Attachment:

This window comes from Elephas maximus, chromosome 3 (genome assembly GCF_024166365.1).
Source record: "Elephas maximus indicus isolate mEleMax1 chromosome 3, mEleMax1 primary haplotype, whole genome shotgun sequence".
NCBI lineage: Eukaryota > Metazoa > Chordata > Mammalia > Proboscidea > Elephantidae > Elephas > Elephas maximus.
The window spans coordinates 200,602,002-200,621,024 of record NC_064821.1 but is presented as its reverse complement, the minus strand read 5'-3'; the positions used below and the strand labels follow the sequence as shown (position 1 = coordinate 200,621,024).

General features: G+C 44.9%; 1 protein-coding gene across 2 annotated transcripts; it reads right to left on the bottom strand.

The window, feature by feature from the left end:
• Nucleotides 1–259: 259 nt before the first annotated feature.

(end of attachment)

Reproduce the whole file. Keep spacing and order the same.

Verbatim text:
This window comes from Elephas maximus, chromosome 3 (genome assembly GCF_024166365.1).
Source record: "Elephas maximus indicus isolate mEleMax1 chromosome 3, mEleMax1 primary haplotype, whole genome shotgun sequence".
NCBI lineage: Eukaryota > Metazoa > Chordata > Mammalia > Proboscidea > Elephantidae > Elephas > Elephas maximus.
The window spans coordinates 200,602,002-200,621,024 of record NC_064821.1 but is presented as its reverse complement, the minus strand read 5'-3'; the positions used below and the strand labels follow the sequence as shown (position 1 = coordinate 200,621,024).

General features: G+C 44.9%; 1 protein-coding gene across 2 annotated transcripts; it reads right to left on the bottom strand.

The window, feature by feature from the left end:
• Nucleotides 1–259: 259 nt before the first annotated feature.